Whistleblowers who provide information about tax fraud or tax underpayments to the Internal Revenue Service (IRS) will get a bigger reward as a result of a recent law passed by Congress.
The whistleblower reward section of the Tax Relief and Health Act of 2006 is modeled after the reward section of the False Claim’s Act qui tam provisions.
What whistleblowers who report tax fraud can expect
The new tax fraud whistleblower law establishes certain provisions regarding whistleblowers who provide the IRS with information about tax fraud or tax underpayments:
- Whistleblowers may receive a reward of 15 percent to 30 percent of the amount the IRS collects as a result of information about tax fraud provided to the IRS.
- To qualify, the whistleblowers must provide information about tax fraud or tax underpayments that exceeds $2 million (counting tax, penalties and interest).
- The annual income of an individual tax cheat must exceed $200,000.
- If a reward from the IRS fails to recognize the whistleblower’s contribution, the whistleblower may appeal the reward amount to the U.S. Tax Court.
- If the whistleblower initiated or planned the tax fraud, the IRS may reduce or deny a reward. A whistleblower reward also may be reduced if the whistleblower’s allegations have been previously disclosed.
Whistleblowers are still covered by the previous existing law for confidential informants to the IRS:
- The IRS will keep the whistleblower’s identity confidential.
- The IRS pays rewards after it completes an investigation into the tax fraud or tax underpayments, collects all amounts owed in the case and the matter officially is closed.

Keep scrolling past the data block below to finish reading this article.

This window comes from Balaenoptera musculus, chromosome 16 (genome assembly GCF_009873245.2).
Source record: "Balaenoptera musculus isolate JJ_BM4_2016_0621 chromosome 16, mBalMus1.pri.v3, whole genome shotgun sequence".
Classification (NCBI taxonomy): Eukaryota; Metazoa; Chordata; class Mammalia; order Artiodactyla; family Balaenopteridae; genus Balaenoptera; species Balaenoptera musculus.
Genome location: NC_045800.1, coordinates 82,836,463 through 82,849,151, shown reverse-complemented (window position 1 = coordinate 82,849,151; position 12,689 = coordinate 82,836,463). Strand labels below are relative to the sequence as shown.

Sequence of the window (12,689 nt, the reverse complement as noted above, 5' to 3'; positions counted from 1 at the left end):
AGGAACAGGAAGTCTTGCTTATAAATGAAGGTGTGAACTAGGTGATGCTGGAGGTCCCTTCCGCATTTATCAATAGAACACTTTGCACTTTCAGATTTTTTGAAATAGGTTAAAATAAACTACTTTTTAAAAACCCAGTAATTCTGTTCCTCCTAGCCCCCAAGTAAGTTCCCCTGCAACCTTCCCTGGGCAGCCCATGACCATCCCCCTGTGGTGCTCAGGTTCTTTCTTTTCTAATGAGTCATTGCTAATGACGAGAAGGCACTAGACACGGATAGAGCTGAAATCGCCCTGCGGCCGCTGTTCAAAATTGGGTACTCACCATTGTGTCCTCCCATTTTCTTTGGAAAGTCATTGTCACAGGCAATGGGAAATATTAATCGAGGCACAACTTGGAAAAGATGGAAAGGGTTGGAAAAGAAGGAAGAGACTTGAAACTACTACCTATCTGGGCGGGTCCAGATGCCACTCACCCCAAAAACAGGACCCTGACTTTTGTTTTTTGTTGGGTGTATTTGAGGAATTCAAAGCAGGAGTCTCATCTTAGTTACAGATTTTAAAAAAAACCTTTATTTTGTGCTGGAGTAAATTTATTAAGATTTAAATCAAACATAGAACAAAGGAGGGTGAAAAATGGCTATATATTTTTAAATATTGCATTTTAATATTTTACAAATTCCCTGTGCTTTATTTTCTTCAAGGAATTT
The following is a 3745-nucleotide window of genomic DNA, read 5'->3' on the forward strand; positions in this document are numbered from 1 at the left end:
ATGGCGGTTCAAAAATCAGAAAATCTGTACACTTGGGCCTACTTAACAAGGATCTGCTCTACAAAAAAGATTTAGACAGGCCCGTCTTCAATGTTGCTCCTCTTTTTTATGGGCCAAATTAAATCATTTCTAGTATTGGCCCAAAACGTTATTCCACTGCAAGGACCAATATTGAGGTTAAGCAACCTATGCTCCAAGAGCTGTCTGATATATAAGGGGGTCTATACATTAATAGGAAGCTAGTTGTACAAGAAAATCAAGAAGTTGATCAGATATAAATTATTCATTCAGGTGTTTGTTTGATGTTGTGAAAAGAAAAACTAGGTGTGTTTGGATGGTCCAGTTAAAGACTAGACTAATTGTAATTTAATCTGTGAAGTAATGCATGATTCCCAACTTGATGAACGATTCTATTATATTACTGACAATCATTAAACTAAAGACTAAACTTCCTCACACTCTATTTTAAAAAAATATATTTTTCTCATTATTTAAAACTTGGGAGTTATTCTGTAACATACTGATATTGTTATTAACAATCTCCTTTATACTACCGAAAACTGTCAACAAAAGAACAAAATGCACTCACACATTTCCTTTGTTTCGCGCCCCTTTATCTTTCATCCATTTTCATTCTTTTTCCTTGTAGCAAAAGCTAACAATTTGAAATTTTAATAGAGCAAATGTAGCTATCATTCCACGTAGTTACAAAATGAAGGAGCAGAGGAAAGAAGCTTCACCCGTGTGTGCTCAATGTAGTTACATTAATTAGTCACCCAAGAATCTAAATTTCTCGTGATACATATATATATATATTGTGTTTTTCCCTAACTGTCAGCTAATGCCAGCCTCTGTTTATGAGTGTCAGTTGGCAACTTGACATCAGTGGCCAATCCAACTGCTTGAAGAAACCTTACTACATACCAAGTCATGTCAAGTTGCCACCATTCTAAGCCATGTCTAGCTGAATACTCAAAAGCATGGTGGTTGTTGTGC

Before the new tax whistleblower law was enacted in December 2006, the IRS rarely paid rewards to tax fraud informants, and the rewards paid were small: just 1 percent to 15 percent of the amount the IRS recovered.
The new tax whistleblower law "will give a lot of encouragement for people to step forward who otherwise wouldn't," attorney John R. Phillips of Phillips & Cohen said in a Wall Street Journal article about the new whistleblower law.
Attorney Erika A. Kelton of Phillips & Cohen told “Marketplace,” a business news show broadcast by National Public Radio, that the new law “should pay whistleblowers handsomely, too.”
If you have information about tax fraud that exceeds $2 million and would like to know how Phillips & Cohen can help you with your case and the IRS, please fill out our tax fraud case evaluation form. This is the fastest way to get a detailed response. You may also email or call us.